– Atlanta, Georgia
Question: When did being called a hatchback equate to the schoolyard teasing of “four eyes?” Because that’s how I’m feeling about this resurgence of other -backs, like liftback, fastback, sportback.
This is not a complaint but merely a bleary-eyed observation as I draft this review of the 2018 Buick Regal GS which, as corporate suits will declare, is a sportback. “We don’t have a Regal sedan,” one corrected me with aplomb. Fair enough. It’s not like I called it ugly. (Note: It’s not.)
However, this segment of vehicle is a hybrid of sedans and wagons. And, lucky for us, all the best parts of the two. Because you’re basically pairing the easy handling of a sedan with the functionality of a stigma-biased “unsexy” hatch-wagon.
The progeny of this marriage will be fun-to-drive performance cars at best (and so far) or attractively designed coupe-shaped four-doors at worst. Now throw in a grunty 3.6-liter V6 and you’ve got a vehicle that is so useful, so engaging, and so handsome that of course it doesn’t make sense that Buick would build one. Except that Buick did... kinda-sorta.
German-built and more familiarly known as the Opel/Vauxhall Insignia across the pond, the all-new Regal GS is all Buick stateside – from the brand marketing to the consumer skepticism. And it’s unfair, really. Purists may roll their eyes at the rebadge but to those willing to open their optic nerves to the “new” Buick, they’re in for a treat. Because the Regal GS is downright fun.
Buick flew us out to Atlanta where we headed north to partake in J-turn and evasive-maneuver lessons on the rain-sheened asphalt of Atlanta Motorsports Park. Although an interesting experience that showcased the vehicle’s active twin-clutch all-wheel drive, Brembo-equipped stopping power, and buttoned-up chassis stiffness, who can fully judge a car simply by how well it pivots from a stop and spins in reverse?
No, where the Regal GS proceeded to go from business Buick to thrill machine was on the highways of the southern Appalachians. Mountain roads, with their elevation changes and blind switchbacks, are a joy when in the proper vehicle and frustrating when not. The Regal GS was the former.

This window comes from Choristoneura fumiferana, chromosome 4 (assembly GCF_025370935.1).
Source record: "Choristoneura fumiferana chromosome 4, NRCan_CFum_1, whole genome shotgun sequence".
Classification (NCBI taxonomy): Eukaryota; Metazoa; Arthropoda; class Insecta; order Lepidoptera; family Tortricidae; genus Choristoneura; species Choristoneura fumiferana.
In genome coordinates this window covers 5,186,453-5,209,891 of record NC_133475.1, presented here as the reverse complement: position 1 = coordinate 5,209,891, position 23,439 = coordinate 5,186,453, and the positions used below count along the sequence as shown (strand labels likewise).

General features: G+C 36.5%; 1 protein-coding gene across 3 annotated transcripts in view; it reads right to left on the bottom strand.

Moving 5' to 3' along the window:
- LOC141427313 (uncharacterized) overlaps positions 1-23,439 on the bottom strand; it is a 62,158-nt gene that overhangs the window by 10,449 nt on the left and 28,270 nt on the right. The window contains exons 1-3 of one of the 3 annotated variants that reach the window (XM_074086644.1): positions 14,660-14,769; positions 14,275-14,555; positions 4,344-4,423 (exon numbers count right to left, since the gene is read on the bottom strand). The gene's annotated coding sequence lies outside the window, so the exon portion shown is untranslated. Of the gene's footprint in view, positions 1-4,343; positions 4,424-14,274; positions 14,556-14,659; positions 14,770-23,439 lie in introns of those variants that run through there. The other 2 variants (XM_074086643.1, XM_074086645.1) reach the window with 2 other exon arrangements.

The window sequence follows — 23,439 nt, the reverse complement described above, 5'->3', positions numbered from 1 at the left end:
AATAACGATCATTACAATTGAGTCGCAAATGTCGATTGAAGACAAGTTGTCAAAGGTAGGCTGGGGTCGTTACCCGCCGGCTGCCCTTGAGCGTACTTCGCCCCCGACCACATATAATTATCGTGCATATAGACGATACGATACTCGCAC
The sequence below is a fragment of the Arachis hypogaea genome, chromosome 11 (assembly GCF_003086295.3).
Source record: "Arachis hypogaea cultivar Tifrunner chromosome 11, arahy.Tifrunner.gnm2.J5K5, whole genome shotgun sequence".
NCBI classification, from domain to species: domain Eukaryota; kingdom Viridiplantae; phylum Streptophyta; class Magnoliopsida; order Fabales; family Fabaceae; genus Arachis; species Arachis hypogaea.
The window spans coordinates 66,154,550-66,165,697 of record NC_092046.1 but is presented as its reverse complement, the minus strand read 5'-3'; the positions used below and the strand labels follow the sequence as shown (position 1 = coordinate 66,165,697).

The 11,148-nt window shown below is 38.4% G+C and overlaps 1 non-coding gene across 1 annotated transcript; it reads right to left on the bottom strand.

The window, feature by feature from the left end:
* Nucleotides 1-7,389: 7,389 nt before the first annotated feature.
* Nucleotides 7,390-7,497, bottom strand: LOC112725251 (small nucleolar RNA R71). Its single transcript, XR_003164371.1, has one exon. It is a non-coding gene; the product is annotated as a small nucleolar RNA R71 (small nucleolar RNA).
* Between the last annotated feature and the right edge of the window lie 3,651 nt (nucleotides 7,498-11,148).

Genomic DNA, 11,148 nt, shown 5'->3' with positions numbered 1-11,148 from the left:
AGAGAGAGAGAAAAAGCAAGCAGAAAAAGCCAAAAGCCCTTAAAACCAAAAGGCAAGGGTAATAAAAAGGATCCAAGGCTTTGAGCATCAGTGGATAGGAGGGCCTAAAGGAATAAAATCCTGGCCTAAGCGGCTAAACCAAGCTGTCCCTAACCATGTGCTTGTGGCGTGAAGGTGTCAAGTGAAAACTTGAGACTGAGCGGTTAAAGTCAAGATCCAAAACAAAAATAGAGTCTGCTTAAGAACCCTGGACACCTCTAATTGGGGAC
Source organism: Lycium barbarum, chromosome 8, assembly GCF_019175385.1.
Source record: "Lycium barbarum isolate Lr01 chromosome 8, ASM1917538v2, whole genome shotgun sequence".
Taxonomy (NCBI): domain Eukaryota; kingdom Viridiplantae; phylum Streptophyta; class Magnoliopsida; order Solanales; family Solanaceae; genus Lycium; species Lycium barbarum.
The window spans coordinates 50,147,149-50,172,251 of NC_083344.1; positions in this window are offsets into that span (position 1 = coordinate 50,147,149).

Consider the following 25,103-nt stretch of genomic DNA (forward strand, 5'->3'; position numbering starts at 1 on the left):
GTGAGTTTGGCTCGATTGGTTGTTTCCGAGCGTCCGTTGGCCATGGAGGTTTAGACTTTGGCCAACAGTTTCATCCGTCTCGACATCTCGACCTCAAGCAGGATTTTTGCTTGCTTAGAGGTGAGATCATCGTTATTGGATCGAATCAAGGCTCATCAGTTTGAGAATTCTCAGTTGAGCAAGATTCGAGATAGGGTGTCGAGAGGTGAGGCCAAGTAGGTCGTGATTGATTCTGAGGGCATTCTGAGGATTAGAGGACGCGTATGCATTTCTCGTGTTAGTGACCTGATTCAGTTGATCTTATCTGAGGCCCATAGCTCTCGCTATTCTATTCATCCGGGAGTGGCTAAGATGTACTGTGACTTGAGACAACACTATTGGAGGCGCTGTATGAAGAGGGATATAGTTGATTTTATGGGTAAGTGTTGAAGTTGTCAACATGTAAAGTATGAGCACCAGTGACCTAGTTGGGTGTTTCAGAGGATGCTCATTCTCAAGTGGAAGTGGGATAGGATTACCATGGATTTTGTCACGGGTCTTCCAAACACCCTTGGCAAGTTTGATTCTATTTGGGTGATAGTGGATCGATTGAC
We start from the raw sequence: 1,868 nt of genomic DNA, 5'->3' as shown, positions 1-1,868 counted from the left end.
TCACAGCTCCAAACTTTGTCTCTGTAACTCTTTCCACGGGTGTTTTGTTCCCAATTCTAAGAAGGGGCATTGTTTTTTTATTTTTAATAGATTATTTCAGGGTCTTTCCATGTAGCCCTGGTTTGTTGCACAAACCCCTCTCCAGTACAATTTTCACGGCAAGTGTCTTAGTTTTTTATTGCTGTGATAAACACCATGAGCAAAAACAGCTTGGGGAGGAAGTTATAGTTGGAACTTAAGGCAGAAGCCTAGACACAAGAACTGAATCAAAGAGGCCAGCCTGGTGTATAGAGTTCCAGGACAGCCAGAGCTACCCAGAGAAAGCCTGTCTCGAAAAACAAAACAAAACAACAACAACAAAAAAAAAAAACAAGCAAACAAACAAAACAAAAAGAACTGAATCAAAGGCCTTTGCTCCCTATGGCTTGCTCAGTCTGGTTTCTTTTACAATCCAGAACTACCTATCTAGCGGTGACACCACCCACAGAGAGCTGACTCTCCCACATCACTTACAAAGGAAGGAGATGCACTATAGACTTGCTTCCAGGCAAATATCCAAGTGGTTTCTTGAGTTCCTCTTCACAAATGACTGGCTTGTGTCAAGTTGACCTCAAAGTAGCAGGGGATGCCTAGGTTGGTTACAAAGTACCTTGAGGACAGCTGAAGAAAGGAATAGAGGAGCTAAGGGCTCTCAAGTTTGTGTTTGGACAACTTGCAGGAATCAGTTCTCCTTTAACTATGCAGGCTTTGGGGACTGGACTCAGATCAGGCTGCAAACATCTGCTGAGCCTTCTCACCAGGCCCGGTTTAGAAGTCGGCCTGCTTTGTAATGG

The regular Regal and Regal TourX models have a turbocharged 2.0-liter inline-four, which is not exactly a slouch with 250 horsepower and 295 pound-feet of torque. But the GS variant is noticeably punchier with a V6 delivering 310 hp and 282 lb-ft of torque. That bests the alphabet soup-named Acura TLX A-Spec SH-AWD (290 hp) and is close to the BMW 4 Series Gran Coupe (320 hp). For kicks, Buick also likes to reference the Audi S5 Sportback, but I think it’s for sheer looks alone because that German eloquently expounds 354 hp and 369 lb-ft of torque in comparison.
Still, so confident in the performance of the Regal GS are engineers that the vehicle is fashioned with three driving modes (Normal, Sport, and GS). Toggling between all three, the adjustments are noticeable. Steering feel becomes heavier, damping is increased, and the AWD system shifts to a slight rear bias. Now without a proper on-track session, brake fade can be difficult to judge on the everyday roads of our drive route. But the front-mounted Brembo calipers performed as they should, gently nurturing our eagerness to tackle corners at faster-than-average speeds.
And with little hint of any understeer, canyon carving is definitely encouraged.
The GS mode is essentially like a Sport-plus. While the differences between GS and Sport are detectable, you do have to be specifically looking for them due to how nuanced they are. But the variations are there. Now where the tuning feels vastly different is jumping between Normal and GS. The Regal is almost a different car.